Most interesting among the points mentioned in the article is that Google has dropped most of its original pretense of being morally "special"--as opposed to any other business.
"Okay. So Google isn't any more evil than Exxon, General Motors or Raytheon. But it isn't morally better either. Google was founded on the hubristic notion that one could simultaneously become very rich and do good. But this, of course, is the ultimate Silicon Valley conceit. Ten years on from its original mission statement, Google has emerged as one of the most powerful and profitable multinational corporations in the world. Its mission is making money for its shareholders, not improving the world. Rather than a public service, Google is -- with Apple -- the most successful for-profit company in today's global capitalist system."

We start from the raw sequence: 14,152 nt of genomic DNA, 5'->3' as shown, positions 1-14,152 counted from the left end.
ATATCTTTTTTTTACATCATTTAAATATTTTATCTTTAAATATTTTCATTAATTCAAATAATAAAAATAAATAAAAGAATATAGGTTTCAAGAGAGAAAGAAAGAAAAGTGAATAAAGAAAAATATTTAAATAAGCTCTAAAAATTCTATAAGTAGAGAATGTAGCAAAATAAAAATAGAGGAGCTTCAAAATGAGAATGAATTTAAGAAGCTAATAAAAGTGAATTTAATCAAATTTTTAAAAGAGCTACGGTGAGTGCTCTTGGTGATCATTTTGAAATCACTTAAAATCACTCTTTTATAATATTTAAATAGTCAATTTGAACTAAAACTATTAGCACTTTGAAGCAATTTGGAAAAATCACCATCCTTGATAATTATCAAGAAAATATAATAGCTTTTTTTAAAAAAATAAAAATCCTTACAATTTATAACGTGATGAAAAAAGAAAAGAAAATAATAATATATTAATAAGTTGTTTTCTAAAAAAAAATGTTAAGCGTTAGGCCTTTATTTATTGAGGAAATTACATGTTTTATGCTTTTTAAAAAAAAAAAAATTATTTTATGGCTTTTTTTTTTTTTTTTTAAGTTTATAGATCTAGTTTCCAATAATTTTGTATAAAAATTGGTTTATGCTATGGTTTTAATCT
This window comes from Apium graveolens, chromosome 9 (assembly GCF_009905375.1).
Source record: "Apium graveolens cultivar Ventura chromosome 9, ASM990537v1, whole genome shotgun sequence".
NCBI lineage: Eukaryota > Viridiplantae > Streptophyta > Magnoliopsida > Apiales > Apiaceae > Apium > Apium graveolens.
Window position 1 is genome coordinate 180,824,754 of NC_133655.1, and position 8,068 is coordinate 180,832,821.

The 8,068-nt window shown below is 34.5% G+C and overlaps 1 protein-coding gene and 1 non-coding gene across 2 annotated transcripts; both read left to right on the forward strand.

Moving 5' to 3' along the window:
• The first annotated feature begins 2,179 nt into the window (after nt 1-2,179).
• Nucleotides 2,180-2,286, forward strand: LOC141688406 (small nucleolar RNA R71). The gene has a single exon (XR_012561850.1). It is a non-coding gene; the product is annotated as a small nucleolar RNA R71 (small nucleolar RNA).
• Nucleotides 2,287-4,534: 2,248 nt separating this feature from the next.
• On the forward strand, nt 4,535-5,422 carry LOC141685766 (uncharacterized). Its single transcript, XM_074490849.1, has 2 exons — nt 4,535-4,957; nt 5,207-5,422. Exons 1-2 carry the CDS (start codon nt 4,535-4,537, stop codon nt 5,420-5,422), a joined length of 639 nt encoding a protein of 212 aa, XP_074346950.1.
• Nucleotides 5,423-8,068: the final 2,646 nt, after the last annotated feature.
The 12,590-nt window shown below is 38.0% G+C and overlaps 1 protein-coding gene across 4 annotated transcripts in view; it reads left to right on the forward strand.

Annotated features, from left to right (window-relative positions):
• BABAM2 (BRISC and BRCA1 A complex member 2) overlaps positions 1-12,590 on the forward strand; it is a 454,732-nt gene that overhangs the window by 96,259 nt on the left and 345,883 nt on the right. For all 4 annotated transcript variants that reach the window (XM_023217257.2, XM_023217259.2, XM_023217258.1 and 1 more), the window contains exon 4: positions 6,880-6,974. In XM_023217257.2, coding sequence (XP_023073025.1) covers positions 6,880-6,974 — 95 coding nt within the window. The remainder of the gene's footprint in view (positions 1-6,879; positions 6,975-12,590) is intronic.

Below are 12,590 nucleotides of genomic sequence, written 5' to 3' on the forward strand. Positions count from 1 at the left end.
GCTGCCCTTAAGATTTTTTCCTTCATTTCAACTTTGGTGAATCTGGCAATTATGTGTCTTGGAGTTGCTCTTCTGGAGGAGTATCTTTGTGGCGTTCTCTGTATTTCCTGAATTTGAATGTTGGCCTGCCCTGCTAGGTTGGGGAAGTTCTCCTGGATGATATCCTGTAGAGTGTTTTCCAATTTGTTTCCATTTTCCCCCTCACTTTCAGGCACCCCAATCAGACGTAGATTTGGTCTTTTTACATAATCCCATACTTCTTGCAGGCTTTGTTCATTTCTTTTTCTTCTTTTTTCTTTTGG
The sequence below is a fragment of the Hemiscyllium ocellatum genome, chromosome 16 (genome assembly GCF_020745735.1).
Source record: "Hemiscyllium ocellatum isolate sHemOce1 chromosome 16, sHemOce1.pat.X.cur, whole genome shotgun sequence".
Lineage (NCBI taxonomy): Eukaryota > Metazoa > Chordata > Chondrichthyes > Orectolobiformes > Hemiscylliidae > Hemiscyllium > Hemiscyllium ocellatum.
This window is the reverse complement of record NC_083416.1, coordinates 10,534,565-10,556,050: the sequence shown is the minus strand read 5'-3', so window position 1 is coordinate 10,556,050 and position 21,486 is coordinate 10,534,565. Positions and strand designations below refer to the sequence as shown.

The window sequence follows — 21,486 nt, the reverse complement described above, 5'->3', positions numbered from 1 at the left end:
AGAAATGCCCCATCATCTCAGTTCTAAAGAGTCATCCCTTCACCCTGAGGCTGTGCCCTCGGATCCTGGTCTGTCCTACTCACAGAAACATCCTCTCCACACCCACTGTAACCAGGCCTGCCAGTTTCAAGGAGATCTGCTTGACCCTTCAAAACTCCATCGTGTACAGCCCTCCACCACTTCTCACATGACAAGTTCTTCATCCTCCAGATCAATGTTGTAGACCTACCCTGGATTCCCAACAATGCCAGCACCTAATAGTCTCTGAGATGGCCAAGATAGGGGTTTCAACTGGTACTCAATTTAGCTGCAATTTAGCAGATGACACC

I'm basically a fan of Google as a corporate entity. Most of use Google and various Google services everyday; and I'm no exception. (Among other things, Google provides the hosting for this blog.)
Nevertheless, I always thought there was something a bit sanctimonious about Google's "don't be evil" motto. The implication herein was that Google somehow stood above other corporations in moral terms.
After fifteen years of dominance in a handful of fields, the evidence suggests that Google is no better--and probably no worse---than the average profit-generating enterprise.
Which is what some of us foresaw back in 1999.